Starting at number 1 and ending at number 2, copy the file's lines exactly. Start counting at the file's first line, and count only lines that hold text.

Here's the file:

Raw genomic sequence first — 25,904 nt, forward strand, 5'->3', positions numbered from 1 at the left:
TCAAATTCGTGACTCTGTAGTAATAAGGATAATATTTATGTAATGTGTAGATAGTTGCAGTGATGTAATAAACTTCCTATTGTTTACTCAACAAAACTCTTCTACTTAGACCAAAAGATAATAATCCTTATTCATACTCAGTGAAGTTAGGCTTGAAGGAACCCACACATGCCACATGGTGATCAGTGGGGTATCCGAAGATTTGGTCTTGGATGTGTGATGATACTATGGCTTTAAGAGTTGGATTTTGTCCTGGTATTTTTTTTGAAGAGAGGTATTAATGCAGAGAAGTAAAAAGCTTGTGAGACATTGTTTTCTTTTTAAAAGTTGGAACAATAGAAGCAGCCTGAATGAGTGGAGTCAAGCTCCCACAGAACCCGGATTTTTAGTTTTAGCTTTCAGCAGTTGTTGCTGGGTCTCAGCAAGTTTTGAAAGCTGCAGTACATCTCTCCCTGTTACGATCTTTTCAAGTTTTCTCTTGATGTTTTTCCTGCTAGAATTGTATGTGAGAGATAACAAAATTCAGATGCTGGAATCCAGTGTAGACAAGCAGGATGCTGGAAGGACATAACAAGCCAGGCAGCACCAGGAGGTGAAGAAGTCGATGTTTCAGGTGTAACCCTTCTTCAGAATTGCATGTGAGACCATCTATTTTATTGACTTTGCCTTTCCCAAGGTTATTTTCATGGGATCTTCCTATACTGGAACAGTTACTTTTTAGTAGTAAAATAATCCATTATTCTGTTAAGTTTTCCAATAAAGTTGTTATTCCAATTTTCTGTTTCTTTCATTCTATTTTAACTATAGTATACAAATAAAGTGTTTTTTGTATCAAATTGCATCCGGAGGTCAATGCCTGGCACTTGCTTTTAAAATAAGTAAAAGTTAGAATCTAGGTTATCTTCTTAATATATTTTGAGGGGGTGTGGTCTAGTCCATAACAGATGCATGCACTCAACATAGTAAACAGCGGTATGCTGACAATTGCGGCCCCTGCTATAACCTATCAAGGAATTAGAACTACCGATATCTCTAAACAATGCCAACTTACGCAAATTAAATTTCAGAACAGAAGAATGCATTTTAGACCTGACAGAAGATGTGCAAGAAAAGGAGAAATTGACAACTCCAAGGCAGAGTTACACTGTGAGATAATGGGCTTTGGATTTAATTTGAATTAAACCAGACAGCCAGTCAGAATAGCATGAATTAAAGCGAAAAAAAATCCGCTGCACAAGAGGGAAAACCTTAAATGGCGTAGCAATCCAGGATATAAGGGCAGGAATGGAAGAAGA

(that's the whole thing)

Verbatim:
Raw genomic sequence first — 25,904 nt, forward strand, 5'->3', positions numbered from 1 at the left:
TCAAATTCGTGACTCTGTAGTAATAAGGATAATATTTATGTAATGTGTAGATAGTTGCAGTGATGTAATAAACTTCCTATTGTTTACTCAACAAAACTCTTCTACTTAGACCAAAAGATAATAATCCTTATTCATACTCAGTGAAGTTAGGCTTGAAGGAACCCACACATGCCACATGGTGATCAGTGGGGTATCCGAAGATTTGGTCTTGGATGTGTGATGATACTATGGCTTTAAGAGTTGGATTTTGTCCTGGTATTTTTTTTGAAGAGAGGTATTAATGCAGAGAAGTAAAAAGCTTGTGAGACATTGTTTTCTTTTTAAAAGTTGGAACAATAGAAGCAGCCTGAATGAGTGGAGTCAAGCTCCCACAGAACCCGGATTTTTAGTTTTAGCTTTCAGCAGTTGTTGCTGGGTCTCAGCAAGTTTTGAAAGCTGCAGTACATCTCTCCCTGTTACGATCTTTTCAAGTTTTCTCTTGATGTTTTTCCTGCTAGAATTGTATGTGAGAGATAACAAAATTCAGATGCTGGAATCCAGTGTAGACAAGCAGGATGCTGGAAGGACATAACAAGCCAGGCAGCACCAGGAGGTGAAGAAGTCGATGTTTCAGGTGTAACCCTTCTTCAGAATTGCATGTGAGACCATCTATTTTATTGACTTTGCCTTTCCCAAGGTTATTTTCATGGGATCTTCCTATACTGGAACAGTTACTTTTTAGTAGTAAAATAATCCATTATTCTGTTAAGTTTTCCAATAAAGTTGTTATTCCAATTTTCTGTTTCTTTCATTCTATTTTAACTATAGTATACAAATAAAGTGTTTTTTGTATCAAATTGCATCCGGAGGTCAATGCCTGGCACTTGCTTTTAAAATAAGTAAAAGTTAGAATCTAGGTTATCTTCTTAATATATTTTGAGGGGGTGTGGTCTAGTCCATAACAGATGCATGCACTCAACATAGTAAACAGCGGTATGCTGACAATTGCGGCCCCTGCTATAACCTATCAAGGAATTAGAACTACCGATATCTCTAAACAATGCCAACTTACGCAAATTAAATTTCAGAACAGAAGAATGCATTTTAGACCTGACAGAAGATGTGCAAGAAAAGGAGAAATTGACAACTCCAAGGCAGAGTTACACTGTGAGATAATGGGCTTTGGATTTAATTTGAATTAAACCAGACAGCCAGTCAGAATAGCATGAATTAAAGCGAAAAAAAATCCGCTGCACAAGAGGGAAAACCTTAAATGGCGTAGCAATCCAGGATATAAGGGCAGGAATGGAAGAAGA